Posted by: counselorcarmella | August 2, 2012

Maggie In The Counseling Room

I know there are plenty of studies about the positive  benefits of interacting with an animal.  These are physical (lower blood pressure, more activity), emotional (feeling less alone and  petting an animal can distract and help a person calm down.  Its also good to have something  to be responsible for), and social (meeting people while taking a dog out for walks, etc). I think the technical term used these days is “animal assisted therapy” or “animal facilitated therapy.” I’m sure there are folks with private practices who take their dogs with them  for the purposes of  the positive interactions clients have with the animal.

Personally, I am legally blind and have a seeing eye dog that goes to work with me. Her primary job is to assist me, of course, and there are times when I have her do this at work. She is generally out of her harness and “not working” in my office, though. When she doesn’t have her harness on, clients  can interact with her. She is very social and I consider her a very unique part of what I can offer the people who come to see me. She  greets them with wagging tail and  a happy demeanor and  brings a lot of smiles and laughter. Very few people who come to our office are afraid or don’t like dogs
and most  seem thrilled to have one in the counseling room. I think she helps people feel more comfortable and she serves as an ice breaker and rapport builder as many of them  will say something like, “You smell my dog on me, don’t you?” and I can ask them about their dog, etc., We can talk dogs for a couple minutes before getting down to the business of  the intake.

With returning clients, I’ll say, “Maggie, Kate’s here!” or whatever and she’ll act like she’s been waiting all week just to see that client. Of course, I know she’s happy to see whoever, but she does get to know those who come in regularly and does actually have her favorites. I can tell by her level of enthusiasm.  She really does  make clients feel special and   they seem to  look forward to seeing her, too. Some of my clients can’t have pets where they live so getting to interact with Maggie meets that “hug a puppy” need for them. Some clients make their moment with her a priority before we  start talking.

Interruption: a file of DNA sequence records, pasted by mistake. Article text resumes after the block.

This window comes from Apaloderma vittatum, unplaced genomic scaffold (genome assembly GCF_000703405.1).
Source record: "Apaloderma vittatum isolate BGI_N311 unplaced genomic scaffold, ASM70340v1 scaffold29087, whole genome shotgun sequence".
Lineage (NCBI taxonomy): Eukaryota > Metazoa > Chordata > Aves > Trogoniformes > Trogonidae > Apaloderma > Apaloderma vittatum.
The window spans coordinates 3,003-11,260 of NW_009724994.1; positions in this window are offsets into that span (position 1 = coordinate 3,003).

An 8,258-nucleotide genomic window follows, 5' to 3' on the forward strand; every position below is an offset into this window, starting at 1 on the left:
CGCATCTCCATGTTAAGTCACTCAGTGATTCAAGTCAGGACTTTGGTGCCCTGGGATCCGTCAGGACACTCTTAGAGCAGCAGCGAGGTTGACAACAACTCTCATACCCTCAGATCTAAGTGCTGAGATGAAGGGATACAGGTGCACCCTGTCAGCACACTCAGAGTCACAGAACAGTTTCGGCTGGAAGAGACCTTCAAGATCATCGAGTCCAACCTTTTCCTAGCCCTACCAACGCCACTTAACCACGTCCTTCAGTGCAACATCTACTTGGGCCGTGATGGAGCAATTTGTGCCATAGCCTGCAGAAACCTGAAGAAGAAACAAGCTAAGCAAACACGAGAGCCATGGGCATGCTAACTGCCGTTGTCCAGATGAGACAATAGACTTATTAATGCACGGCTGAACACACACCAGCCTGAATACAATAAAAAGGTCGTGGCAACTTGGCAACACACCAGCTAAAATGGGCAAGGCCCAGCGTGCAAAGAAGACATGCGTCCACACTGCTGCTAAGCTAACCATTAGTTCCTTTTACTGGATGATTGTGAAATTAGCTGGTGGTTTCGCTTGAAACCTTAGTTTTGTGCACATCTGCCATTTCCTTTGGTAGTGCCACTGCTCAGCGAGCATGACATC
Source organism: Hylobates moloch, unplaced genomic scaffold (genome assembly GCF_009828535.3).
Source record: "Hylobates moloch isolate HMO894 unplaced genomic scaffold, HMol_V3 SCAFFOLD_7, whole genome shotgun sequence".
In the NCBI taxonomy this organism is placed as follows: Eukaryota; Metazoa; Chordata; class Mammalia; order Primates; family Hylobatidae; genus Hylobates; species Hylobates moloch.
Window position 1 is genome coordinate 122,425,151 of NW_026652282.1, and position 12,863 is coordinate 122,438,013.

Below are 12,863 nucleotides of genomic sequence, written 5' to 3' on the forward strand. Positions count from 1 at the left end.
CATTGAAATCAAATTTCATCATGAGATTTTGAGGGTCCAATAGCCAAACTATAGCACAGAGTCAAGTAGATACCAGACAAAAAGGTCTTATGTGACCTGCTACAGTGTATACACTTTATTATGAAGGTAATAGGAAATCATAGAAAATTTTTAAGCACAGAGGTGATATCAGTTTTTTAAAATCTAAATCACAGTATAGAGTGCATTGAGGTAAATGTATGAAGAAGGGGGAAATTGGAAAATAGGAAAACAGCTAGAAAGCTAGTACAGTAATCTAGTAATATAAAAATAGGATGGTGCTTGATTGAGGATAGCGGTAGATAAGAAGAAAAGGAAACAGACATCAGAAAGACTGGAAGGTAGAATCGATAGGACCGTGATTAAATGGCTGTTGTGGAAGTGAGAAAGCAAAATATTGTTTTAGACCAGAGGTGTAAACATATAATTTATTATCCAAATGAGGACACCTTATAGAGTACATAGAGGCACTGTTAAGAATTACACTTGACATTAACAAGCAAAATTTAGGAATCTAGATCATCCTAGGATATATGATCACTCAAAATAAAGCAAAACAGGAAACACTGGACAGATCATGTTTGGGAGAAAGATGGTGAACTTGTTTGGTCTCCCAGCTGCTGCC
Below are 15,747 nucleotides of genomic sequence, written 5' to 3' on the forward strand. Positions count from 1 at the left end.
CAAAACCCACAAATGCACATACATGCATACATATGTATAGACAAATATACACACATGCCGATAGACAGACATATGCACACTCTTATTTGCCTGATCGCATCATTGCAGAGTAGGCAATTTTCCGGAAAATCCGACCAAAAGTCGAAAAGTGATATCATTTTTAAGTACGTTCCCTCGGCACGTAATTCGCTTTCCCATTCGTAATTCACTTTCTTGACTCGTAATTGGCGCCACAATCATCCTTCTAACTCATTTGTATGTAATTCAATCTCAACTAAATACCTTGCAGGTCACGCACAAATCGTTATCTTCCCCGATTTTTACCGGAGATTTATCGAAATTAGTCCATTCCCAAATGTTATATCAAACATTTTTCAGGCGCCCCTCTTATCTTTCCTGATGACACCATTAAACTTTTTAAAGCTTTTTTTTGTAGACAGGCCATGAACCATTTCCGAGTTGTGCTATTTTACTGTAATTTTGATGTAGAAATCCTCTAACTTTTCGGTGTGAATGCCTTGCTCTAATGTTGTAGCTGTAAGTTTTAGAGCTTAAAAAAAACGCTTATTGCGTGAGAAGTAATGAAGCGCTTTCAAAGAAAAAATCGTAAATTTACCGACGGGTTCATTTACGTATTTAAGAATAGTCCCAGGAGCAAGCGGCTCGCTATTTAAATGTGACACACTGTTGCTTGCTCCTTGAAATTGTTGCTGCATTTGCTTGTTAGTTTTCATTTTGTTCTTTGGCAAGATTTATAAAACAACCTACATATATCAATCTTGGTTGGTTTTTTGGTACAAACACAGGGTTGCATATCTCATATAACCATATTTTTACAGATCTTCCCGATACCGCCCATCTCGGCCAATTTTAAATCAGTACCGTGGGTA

She tends to remove herself somewhat from the “human drama”  portion of the hour by crawling  under an end table or laying down behind my chair. Sometimes, though, if a client is crying or seems very sad or distressed,  she’ll  take the initiative to go over to them and sit by them, lay by their feet,  or nuzzle their hand, etc. I don’t always allow her to if I think the client really needs to feel what they’re feeling without distraction, but at other times, it’s very appropriate  and very comforting to the client. She can  be a great tension defuser if  I’m working with a couple or family. For example, she usually lays down and goes to sleep once  she’s said  hello to the client. It never fails that she’ll snore or let out a long sigh at a therapeutically appropriate moment that either seems very empathetic or breaks the tension and makes everyone laugh for a second.

Sometimes, she does things I can’t do, reaches clients on a different level with her quiet acceptance of them. I think this is the trick with the children who read to dogs out loud to strengthen their skills. The dog is a receptive and nonjudgmental audience. One time, I had a client come in very stressed. She had some physical health problems as well as family and financial troubles and you name it. She’d said on the way from  the lobby to my office that she was having a bad day. When we got to my office, Maggie grabbbed one of her toys and started jumping around with it, being silly and wanting attention.  She does this from time to time at the beginning of a session. I’ll let the client play with her for a minute and then have her settle down if she doesn’t do it on her own  in a minute or two.